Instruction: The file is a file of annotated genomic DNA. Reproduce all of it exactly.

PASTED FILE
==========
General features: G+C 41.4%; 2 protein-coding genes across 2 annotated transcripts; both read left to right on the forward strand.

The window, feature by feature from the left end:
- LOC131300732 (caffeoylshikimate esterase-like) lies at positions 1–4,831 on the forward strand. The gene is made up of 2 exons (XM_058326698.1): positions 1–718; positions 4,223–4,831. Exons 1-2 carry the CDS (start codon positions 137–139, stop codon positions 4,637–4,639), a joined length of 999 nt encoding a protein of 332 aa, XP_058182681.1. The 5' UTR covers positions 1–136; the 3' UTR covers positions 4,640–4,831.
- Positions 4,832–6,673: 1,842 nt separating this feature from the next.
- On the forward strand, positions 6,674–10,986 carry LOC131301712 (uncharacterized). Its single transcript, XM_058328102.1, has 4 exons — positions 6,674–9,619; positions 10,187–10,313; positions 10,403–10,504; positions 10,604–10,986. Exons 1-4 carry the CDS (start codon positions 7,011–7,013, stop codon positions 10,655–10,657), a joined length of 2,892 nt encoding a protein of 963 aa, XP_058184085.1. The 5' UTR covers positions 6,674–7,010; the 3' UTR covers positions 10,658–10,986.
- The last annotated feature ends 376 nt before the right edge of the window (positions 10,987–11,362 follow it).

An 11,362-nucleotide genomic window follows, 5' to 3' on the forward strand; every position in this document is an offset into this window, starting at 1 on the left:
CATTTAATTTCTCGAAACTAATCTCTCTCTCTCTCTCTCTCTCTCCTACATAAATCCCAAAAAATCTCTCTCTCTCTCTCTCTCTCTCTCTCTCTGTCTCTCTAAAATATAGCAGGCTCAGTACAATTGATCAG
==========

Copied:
General features: G+C 41.4%; 2 protein-coding genes across 2 annotated transcripts; both read left to right on the forward strand.

The window, feature by feature from the left end:
- LOC131300732 (caffeoylshikimate esterase-like) lies at positions 1–4,831 on the forward strand. The gene is made up of 2 exons (XM_058326698.1): positions 1–718; positions 4,223–4,831. Exons 1-2 carry the CDS (start codon positions 137–139, stop codon positions 4,637–4,639), a joined length of 999 nt encoding a protein of 332 aa, XP_058182681.1. The 5' UTR covers positions 1–136; the 3' UTR covers positions 4,640–4,831.
- Positions 4,832–6,673: 1,842 nt separating this feature from the next.
- On the forward strand, positions 6,674–10,986 carry LOC131301712 (uncharacterized). Its single transcript, XM_058328102.1, has 4 exons — positions 6,674–9,619; positions 10,187–10,313; positions 10,403–10,504; positions 10,604–10,986. Exons 1-4 carry the CDS (start codon positions 7,011–7,013, stop codon positions 10,655–10,657), a joined length of 2,892 nt encoding a protein of 963 aa, XP_058184085.1. The 5' UTR covers positions 6,674–7,010; the 3' UTR covers positions 10,658–10,986.
- The last annotated feature ends 376 nt before the right edge of the window (positions 10,987–11,362 follow it).

An 11,362-nucleotide genomic window follows, 5' to 3' on the forward strand; every position in this document is an offset into this window, starting at 1 on the left:
CATTTAATTTCTCGAAACTAATCTCTCTCTCTCTCTCTCTCTCTCCTACATAAATCCCAAAAAATCTCTCTCTCTCTCTCTCTCTCTCTCTCTCTGTCTCTCTAAAATATAGCAGGCTCAGTACAATTGATCAG